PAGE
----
Sunday, 29 December 2013

Practical Vedanta of Swami Vivekananda

Let us first see briefly about Vedanta, the philosophy of the Upanishads.  Hindus, in spite of their differences in rituals, forms of worship and philosophical doctrines have a common factor i.e. their allegiance to Vedas, which is believed to be eternal and revealed by God to a few Rishis who could divine it through their refined mind.  The Upanishads generally form the end portion of Vedas and contain the theological truths revealed by the Vedas.  The philosophy expounded in the Upanishads is  known as Vedanta and this term can be interpreted as 1) the end and goal of Vedas or 2)  the essence of the Vedas and also as 3) the end portion of Vedas.  Speaking of Upanishads, Swami Vivekananda says, “Bold, brave, beyond the conception of the present day, stand the giant minds of the sages of Upanishads, declaring the noblest truths that have ever been preached to humanity, without any compromise, without any fear.....Truly it has been said of the Upanishads by Ramanuja that they form the head, shoulders, the crest of the Vedas” (Lahore address,1897) ). (Hereafter  volume no. and the page no. of collected works only will be given in brackets, when quoting Swami Vivekananda)

The term Vedanta also denotes the major group of surviving schools of  Hindu philosophy, Dvaita, Visishtadvaita and Advaita, although by usage this term denotes Advaita Vedanta only now.   In expounding his philosophy of practical Vedanta, Swami Vivekananada, enunciated that these three are not contradictory systems though Dvaita, Visihtadvaita and Advaita differ in their interpretation of Upanishads in defining God, Universe and individual and their relationship to each other.  He stated that in the three systems there is the gradual working up of human mind towards higher and higher ideals till everything is merged in the wonderful unity which is reached in the Advaita system, the unity of everything in and as Brahman and Brahman as and in everything.  He pointed out that one system is based on another and there is gradual unfolding of the theme. It is like advancing from truth to greater truth to ultimate truth.  “The old idea was to develop one at the expense of all the rest.  The modern way is harmonious development. ---- He who gets the whole must have the parts too.  Dualism is included in Advaitism” (7,87)”  He attempted to make Advaita not the preserve of scholars and pundits but acceptable to material West, and understandable to common people of India without compromising its core principle. This view he expressed in his letter to Alasinga Perumal of Chennai, where he wrote” The dry abstract Advaita must become living-poetic- in everyday life: out of hopelessly intricate mythology must come concrete moral forms: and out of bewildering yogi-ism must come the most scientific and practical psychology – and all this must be put in a form so that a child may grasp it. That is my Life’s work”. (5,104).  He could do it as he had the “head of Sankara and heart of Buddha”.  Without devaluing the other two systems, he tried to re-state and re-interpret the Advaita Vedanta of Acharya Sankara with modern idioms, to meet modern challenges keeping in mind the great saying of Vedas “एकं सत् विप्रा बहुधा वदन्ति” – Ekam Sat Viprah Bahudah Vadhanthi(The Truth is one, wise men call it differently).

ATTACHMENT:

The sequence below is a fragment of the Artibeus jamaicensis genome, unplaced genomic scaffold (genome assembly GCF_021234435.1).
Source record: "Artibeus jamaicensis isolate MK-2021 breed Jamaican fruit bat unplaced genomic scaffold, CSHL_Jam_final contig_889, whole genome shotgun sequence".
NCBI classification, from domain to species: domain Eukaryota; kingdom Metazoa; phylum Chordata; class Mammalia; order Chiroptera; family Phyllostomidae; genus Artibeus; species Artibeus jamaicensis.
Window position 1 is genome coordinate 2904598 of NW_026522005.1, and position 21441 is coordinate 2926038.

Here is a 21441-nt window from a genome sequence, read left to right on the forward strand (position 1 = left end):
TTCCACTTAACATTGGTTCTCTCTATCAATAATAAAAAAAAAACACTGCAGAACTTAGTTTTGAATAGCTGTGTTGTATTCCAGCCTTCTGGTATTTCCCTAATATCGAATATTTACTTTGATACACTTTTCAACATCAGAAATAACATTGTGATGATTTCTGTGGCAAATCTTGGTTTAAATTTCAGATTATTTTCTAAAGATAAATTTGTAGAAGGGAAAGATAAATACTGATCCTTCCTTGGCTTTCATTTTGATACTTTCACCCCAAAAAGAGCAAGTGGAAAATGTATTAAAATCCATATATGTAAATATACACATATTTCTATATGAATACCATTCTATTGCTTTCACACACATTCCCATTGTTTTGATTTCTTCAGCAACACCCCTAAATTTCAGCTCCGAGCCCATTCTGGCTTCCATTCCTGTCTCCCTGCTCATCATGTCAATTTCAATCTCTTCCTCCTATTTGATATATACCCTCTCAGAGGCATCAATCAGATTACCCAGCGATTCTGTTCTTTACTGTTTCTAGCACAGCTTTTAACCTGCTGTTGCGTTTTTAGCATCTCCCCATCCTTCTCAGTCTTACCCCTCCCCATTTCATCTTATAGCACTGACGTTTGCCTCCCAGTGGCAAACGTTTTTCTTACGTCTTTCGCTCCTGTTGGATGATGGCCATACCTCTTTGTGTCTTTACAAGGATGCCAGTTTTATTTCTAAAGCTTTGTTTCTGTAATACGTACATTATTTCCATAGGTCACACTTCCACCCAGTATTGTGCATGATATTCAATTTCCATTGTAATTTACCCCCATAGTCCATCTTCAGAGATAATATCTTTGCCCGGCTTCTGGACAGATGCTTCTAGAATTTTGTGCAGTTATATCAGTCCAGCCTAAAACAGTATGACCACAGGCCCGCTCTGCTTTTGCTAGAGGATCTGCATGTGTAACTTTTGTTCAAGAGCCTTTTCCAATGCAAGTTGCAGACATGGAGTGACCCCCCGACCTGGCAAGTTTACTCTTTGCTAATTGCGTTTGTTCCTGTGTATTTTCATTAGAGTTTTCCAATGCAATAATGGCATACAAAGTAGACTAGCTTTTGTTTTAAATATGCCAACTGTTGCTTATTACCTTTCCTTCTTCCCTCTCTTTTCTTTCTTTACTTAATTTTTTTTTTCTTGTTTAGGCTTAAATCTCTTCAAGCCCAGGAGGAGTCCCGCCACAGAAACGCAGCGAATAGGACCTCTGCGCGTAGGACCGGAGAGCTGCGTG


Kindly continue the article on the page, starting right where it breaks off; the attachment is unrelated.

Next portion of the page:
Acharya Sankara summed up Advaita philosophy as “Brahma Satyam, Jagan Mithya, Jivo Brahmaiva na apara”-Brahman only is real, Universe is only mithya, apparently real, Individual’s Athma is not different from Brahman”.  Swami Vivekananda in his interpretation, gave more emphasis to the part that individual’s Athma is same as Brahman, Jiva-Brahma ikyam, to emphasise the divinity of each individual soul, Athma, with no emphasis on the part about the mithyatvam of the Universe.  He wanted the wisdom of Upanishads to be no more the Rahasya, kept screened from the weak downtrodden masses of India who were in the grip of superstitions, in the name of religion and resigned to their miserable lot conditioned by centuries of social taboos.  So wherever he talked he made it a point to emphasise their divinity, reminding people of Upanishad calling them “Amrtasya  putrah”, heirs to immortal bliss.  He wanted the people to develop “muscles of steel and nerves of iron” to meet the challenges of life and to banish fear from their hearts.  A few quotations from his speeches, to this end I am giving below:
Religion is the manifestation of divinity already exist­ing in man.(3.482).
Superstition is a great enemy of man.(1.15).
Man stands on the glory of his own soul, the infinite, the eternal, the deathless—that soul which no instru­ments can pierce, which no air can dry, no fire burn, no water melt, the infinite, the birthless, the deathless, with­out beginning and without end, … before whose glory space melts away into nothingness and time vanishes into non-existence. This glorious soul we must believe in. Out of that will come power. (3.130)